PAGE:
Monsoons, are generally dull and boring. I had to keep seeing the beauty in things, the beauty in nature that surrounded me, as I hopped, skipped and splotched along the puddled, graveled road. My morning walk during my holiday break, in a remote town in India.
The sky, a giant canvas that blotted grey ink in twenty shades, the trees swaying like the fans meant for Gods. As the morning light peeped in and out, the vastness of the paddy fields, foliage and sounds of the birds, a perfect pantomime that swathed another 20 shades of green. And as though that wasn’t enough, the small town that this was, was peppered with color that even the Gods would be blinded by.
After a few minutes of walking, I notice small retail shops opening their doors. They hold tiny packets of tidbits and personal care products, hanging out like wet clothes on a drying line; 5 ml shampoo sachets, local crackers, nuts, potato wafers, all in measures as small as 25 grams; 100 ml mineral water bottles – worth one or two swigs. I wonder, why? I’ve never seen much of this back home in Singapore? Then my mind moves to the US of A and their 500 gram packets of Potato Wafers! Unthinkable in India. Largest here is 177 grams. Why?
Here and now, I realize that the small sachets of shampoo are not meant to be associated with travel, but rather a daily consumption. What is deemed a necessity in the more developed world, as daily consumption/mass consumption product, takes on a different meaning and value in the less developed towns of countries like India. Not yet a necessity, not yet affordable, a momentary consumption in a place where market dynamics are different. One size fits all. That “All” is in context of market landscape.
Another observation I made involves some seemingly mundane plastic sachets filled with colored ice pops that were peddled for 2 Rs (3c) by push cart street vendors years, and years ago. These are now branded and sold for 20 Rs! The corporate world took this street idea, and with some attractive packaging, branding, and better hygiene factor, they scaled it across the country! People are willing to pay more because of an added label, quality and availability. Measure the market and scale.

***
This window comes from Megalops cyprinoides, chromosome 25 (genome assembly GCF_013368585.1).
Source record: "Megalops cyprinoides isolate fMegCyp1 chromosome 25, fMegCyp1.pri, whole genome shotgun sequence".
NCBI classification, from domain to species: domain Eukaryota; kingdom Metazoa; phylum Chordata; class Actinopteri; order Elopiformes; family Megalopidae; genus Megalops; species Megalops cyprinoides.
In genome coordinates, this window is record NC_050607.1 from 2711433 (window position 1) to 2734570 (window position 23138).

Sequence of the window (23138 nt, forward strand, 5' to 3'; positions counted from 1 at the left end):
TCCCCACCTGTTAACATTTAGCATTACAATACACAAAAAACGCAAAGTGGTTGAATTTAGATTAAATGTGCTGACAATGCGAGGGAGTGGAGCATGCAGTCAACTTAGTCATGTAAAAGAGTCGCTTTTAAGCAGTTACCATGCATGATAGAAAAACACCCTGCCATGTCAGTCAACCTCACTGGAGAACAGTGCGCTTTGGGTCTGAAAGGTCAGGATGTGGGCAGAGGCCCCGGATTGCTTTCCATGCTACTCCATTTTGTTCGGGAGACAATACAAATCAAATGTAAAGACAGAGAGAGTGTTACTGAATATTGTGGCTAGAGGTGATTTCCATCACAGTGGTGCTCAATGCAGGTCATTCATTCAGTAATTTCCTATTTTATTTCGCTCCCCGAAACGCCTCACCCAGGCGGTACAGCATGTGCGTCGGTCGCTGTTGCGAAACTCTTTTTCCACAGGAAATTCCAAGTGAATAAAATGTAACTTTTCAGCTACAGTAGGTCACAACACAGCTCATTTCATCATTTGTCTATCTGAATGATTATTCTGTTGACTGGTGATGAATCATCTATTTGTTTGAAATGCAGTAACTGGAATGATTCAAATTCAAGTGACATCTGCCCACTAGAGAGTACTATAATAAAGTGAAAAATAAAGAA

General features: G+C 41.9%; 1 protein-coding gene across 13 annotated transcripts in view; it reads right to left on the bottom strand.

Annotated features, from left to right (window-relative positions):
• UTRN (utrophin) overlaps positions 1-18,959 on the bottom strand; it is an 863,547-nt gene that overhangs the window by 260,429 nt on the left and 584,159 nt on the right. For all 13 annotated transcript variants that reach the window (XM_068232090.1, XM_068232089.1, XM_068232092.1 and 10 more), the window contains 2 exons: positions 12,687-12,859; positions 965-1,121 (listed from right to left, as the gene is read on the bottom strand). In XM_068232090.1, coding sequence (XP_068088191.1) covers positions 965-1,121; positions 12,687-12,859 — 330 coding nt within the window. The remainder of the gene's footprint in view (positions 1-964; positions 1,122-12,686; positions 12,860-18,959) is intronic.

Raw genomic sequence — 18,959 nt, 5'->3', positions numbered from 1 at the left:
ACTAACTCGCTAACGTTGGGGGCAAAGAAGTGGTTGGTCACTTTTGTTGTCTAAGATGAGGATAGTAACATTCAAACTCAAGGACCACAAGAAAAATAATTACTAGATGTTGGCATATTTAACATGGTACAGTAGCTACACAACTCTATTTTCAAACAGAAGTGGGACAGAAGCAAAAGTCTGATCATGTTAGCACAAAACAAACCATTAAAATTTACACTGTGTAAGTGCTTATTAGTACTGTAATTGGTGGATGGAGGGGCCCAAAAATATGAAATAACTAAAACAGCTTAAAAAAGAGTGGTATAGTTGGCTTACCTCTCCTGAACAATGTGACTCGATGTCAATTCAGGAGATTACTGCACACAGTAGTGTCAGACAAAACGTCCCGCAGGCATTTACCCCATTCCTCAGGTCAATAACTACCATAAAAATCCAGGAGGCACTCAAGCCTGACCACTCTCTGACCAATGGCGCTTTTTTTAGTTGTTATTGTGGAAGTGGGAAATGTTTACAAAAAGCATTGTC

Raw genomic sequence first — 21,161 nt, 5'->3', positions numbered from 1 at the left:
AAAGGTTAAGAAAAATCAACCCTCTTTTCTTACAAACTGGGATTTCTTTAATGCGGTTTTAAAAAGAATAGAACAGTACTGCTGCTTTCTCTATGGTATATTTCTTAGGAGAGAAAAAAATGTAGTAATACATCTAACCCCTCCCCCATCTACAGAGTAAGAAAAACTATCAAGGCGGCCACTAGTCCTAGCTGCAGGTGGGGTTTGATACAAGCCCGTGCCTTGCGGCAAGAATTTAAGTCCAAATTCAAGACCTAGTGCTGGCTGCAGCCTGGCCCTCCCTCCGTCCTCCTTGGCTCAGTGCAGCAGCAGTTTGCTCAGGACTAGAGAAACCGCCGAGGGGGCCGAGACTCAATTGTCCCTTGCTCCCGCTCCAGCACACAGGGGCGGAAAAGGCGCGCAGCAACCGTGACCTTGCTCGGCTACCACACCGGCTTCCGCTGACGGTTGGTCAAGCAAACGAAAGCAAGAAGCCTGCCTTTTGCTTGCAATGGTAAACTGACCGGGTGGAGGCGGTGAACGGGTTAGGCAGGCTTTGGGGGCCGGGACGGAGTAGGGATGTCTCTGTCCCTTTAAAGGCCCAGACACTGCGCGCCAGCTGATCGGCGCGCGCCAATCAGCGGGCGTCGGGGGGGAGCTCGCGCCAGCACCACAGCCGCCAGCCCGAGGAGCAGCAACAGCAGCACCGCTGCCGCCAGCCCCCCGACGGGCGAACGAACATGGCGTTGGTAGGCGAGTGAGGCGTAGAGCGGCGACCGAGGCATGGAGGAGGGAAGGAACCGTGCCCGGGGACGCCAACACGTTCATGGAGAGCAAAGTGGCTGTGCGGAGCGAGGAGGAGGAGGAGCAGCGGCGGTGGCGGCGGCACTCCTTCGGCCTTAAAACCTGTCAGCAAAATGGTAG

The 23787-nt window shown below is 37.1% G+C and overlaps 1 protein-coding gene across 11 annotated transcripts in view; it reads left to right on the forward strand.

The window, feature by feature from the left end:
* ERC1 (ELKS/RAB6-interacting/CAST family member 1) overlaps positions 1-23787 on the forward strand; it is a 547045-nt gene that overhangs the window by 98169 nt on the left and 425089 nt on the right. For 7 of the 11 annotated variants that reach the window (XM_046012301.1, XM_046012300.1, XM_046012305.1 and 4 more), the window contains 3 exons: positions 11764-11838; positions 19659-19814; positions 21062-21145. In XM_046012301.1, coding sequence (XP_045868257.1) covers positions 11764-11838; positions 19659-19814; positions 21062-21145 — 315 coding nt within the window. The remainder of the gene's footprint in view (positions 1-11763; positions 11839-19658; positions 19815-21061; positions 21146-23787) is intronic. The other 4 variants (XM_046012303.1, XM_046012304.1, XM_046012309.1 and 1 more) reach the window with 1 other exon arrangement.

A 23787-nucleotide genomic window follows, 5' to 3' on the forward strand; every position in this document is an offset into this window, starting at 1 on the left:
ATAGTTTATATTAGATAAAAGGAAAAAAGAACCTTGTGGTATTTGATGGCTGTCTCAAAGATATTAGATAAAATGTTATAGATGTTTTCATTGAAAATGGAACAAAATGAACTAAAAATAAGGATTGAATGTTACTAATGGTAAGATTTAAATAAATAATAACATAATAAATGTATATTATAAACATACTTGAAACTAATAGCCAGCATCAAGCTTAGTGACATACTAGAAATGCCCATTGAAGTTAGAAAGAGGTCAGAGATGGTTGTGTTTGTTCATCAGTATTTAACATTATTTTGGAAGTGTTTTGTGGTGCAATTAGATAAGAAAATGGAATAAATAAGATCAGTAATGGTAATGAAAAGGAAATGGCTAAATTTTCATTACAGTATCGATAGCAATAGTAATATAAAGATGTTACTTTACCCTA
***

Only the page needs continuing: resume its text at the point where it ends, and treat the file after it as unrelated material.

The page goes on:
I reflected back on my own business – technology driven B2B, although we also serve several 1000’s of contractors who rely on day-to-day wages, those who buy products on cash and carry basis, or now on digital payment options from our distributors. Why not build products fit for need, for a social cause, scaled for purpose and profit.
This is a transformative journey we started 3 years ago with our new CEO and his leadership team laying out strategic imperatives to grow and focus on our core competency – Test Instruments. And, it paid well and yet more to come and more to learn for me. 18 months ago, after much nays and yays, we tailored a “fit for purpose” product, for such Contractors segment. Since then and along with our established and reputable distributor, we grabbed share, enormous share.
Less is more! We measured the market and scaled this business. More to come…
- From the Forest to the Tree, and maybe the Weeds. Product Managers and Marketing people spending time in the forest and trenches provides a different perspective. Listening and learning in that environment could mean possibilities. Possibilities that typically viewed as impossible or unviable can turn to reality.
- Success comes before confidence. Get one right, early wins, even if small. It provides the motivation to tread the path.20 shades of grey and green in a wet boring monsoon environment.
- Thrive in any ecosystem. Measure the ecosystem. One size fits all, but that “All” is relative, relevant and unique to that eco-system. In the examples above, the majority of people there buy the 1 Rs shampoo sachet. But that’s not the same across the country or in developed markets. Distribution channels and retail channels, and their enablement are vital. Serve with passion and thrive to scale. Fit to scale.